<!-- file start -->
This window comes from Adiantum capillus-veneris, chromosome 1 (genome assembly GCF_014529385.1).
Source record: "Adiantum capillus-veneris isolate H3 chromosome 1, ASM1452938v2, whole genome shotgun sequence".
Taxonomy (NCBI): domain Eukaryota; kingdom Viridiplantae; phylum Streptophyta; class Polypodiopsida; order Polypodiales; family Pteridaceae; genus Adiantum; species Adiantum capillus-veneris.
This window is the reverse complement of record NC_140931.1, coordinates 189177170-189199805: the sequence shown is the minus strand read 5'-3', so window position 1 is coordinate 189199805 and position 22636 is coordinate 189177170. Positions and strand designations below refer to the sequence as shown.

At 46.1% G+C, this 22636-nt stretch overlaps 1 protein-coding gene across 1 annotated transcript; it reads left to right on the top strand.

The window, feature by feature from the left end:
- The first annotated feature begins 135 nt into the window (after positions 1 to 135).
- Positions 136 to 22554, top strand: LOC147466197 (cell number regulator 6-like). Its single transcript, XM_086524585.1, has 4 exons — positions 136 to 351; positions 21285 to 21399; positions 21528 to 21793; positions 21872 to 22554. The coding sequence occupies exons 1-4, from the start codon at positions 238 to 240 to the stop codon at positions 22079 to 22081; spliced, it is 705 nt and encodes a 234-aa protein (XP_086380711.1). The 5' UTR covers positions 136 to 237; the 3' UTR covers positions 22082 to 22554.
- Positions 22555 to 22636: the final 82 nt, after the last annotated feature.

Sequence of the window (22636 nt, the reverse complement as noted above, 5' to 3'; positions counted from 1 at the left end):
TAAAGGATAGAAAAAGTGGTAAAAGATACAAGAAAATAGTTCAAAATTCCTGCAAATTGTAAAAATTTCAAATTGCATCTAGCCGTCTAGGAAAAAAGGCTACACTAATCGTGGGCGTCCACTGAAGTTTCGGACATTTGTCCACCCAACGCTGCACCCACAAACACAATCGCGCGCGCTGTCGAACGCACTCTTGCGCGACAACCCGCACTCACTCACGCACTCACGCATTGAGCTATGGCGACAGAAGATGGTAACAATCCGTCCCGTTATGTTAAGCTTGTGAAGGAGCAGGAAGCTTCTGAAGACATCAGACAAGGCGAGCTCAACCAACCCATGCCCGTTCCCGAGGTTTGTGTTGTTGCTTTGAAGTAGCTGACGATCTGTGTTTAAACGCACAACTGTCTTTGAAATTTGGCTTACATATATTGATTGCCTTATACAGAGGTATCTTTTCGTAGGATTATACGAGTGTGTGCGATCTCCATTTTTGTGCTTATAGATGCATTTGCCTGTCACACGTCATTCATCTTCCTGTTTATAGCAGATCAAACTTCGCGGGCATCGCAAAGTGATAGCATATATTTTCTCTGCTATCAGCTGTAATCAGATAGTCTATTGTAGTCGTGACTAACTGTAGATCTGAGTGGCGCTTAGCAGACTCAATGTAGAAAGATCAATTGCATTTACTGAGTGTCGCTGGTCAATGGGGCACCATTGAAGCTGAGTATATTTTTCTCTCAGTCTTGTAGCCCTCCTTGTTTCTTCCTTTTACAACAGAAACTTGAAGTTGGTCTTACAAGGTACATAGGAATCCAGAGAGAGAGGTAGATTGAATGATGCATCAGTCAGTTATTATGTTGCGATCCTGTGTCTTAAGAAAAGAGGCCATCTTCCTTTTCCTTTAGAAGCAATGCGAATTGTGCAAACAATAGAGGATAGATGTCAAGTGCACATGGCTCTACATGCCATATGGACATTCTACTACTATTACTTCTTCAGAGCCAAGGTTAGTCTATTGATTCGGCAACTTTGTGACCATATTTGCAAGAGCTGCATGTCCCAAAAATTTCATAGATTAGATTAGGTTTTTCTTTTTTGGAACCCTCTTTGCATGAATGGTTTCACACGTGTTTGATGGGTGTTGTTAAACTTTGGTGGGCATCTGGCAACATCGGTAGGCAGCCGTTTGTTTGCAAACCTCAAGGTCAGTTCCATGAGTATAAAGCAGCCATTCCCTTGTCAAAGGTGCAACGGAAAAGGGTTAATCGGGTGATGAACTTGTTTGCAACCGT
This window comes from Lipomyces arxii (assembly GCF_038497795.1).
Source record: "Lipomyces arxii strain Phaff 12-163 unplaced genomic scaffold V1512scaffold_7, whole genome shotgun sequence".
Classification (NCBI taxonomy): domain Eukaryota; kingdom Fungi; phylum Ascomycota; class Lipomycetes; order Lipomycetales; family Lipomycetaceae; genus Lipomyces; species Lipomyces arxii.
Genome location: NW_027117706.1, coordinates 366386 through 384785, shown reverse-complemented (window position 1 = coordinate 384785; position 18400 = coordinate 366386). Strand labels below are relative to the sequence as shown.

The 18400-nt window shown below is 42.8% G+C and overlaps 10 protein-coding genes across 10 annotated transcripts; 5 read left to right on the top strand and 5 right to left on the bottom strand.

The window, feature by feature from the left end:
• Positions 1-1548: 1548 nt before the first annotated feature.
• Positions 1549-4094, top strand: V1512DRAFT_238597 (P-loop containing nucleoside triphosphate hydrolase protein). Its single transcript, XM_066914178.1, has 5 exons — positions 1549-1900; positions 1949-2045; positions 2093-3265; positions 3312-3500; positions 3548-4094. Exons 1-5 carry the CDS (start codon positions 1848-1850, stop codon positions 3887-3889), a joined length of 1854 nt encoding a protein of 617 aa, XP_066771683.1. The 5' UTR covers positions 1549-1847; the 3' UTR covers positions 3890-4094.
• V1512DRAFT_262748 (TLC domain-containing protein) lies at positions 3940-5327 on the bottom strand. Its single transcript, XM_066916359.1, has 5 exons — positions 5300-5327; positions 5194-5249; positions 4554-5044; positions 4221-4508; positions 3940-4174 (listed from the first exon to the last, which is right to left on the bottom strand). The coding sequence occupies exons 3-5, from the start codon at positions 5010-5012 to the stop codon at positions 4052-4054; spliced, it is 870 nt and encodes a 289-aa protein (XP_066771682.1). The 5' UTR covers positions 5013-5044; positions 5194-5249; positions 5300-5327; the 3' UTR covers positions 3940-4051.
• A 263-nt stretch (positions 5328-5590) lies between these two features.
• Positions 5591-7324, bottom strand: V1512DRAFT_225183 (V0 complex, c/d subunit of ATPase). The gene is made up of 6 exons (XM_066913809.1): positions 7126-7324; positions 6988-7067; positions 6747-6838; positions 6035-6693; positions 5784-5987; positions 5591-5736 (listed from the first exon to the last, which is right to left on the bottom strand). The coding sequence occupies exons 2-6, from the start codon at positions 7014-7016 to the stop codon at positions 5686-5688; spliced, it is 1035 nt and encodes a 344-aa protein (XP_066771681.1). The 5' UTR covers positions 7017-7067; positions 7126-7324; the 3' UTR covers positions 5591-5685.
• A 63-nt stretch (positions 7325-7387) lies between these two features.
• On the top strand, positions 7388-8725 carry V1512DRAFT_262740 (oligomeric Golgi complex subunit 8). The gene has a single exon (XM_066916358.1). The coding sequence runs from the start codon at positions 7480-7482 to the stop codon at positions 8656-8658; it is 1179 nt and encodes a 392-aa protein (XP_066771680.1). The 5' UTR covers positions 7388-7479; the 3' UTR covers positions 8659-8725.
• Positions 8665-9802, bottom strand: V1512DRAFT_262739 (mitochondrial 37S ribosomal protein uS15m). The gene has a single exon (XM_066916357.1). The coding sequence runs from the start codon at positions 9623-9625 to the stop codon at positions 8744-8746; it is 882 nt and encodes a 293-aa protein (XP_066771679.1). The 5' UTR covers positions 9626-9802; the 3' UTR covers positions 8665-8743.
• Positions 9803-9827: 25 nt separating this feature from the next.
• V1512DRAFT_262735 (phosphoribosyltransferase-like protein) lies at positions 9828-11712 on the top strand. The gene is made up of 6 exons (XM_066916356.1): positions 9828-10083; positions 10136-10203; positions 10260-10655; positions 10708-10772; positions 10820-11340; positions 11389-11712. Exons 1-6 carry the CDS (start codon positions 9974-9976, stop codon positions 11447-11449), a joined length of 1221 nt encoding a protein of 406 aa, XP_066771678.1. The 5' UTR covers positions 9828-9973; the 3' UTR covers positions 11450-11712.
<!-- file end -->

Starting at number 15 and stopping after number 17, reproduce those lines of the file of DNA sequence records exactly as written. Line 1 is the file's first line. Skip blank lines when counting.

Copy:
Genome location: NW_027117706.1, coordinates 366386 through 384785, shown reverse-complemented (window position 1 = coordinate 384785; position 18400 = coordinate 366386). Strand labels below are relative to the sequence as shown.

The 18400-nt window shown below is 42.8% G+C and overlaps 10 protein-coding genes across 10 annotated transcripts; 5 read left to right on the top strand and 5 right to left on the bottom strand.

The window, feature by feature from the left end: